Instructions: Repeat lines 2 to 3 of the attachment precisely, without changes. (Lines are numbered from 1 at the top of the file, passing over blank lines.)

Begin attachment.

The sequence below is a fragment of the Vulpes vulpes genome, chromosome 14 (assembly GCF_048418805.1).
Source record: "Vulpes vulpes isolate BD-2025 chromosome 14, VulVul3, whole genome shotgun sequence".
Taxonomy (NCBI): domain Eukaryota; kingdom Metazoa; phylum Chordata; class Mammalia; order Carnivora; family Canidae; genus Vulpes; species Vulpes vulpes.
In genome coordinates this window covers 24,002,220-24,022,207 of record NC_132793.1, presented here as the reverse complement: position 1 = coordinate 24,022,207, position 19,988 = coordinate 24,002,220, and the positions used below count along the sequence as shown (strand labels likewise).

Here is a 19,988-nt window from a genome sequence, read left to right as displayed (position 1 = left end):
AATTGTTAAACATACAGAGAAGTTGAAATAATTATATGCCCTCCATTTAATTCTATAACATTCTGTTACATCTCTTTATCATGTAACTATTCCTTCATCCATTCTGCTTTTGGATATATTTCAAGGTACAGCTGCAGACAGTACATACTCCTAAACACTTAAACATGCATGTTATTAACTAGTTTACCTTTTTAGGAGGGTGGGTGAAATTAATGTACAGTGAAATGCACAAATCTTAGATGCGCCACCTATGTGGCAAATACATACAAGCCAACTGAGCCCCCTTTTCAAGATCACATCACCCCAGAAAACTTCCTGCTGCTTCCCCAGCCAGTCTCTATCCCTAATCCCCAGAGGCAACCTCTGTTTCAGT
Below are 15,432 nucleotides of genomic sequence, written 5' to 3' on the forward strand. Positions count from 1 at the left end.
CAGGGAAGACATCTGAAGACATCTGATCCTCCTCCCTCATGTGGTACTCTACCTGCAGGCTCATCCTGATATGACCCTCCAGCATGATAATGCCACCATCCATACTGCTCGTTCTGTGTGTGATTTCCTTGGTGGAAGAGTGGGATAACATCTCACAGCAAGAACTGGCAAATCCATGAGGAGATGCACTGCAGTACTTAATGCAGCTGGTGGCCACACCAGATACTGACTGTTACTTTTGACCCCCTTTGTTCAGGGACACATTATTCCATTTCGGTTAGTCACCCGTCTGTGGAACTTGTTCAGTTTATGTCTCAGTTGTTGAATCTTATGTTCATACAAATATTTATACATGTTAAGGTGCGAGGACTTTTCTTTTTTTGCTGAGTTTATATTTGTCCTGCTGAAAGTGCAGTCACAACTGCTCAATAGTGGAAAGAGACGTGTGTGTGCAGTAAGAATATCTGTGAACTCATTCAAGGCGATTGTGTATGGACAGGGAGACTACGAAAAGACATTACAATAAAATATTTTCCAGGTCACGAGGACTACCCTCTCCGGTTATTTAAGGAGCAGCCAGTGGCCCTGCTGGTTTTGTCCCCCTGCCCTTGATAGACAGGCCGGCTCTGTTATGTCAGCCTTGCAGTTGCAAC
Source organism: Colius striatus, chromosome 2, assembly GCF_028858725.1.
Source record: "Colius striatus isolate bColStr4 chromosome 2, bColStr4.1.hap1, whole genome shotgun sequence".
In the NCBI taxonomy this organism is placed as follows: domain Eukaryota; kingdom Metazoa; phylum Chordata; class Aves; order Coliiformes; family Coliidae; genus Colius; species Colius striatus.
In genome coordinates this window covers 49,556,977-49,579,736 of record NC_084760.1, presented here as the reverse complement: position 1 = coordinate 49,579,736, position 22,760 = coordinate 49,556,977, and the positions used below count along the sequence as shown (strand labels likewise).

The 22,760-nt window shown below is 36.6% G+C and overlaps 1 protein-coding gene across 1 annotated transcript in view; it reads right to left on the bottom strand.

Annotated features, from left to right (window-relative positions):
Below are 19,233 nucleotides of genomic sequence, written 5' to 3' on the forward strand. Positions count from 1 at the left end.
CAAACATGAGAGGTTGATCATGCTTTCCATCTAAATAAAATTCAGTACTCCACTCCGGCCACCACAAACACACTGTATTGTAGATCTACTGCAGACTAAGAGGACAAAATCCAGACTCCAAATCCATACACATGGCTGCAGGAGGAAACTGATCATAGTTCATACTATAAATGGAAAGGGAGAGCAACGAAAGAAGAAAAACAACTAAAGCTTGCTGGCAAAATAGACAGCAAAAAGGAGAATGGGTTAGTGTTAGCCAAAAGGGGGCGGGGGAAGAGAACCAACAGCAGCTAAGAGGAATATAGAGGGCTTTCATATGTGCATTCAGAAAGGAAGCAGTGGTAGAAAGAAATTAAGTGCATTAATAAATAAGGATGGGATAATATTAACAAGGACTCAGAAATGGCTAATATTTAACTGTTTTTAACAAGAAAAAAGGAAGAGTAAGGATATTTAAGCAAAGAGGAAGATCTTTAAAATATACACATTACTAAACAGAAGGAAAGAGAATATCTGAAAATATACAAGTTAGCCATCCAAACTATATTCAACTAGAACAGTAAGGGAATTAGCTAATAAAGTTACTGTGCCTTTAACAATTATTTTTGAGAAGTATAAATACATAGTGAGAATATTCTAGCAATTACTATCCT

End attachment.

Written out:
Source record: "Vulpes vulpes isolate BD-2025 chromosome 14, VulVul3, whole genome shotgun sequence".
Taxonomy (NCBI): domain Eukaryota; kingdom Metazoa; phylum Chordata; class Mammalia; order Carnivora; family Canidae; genus Vulpes; species Vulpes vulpes.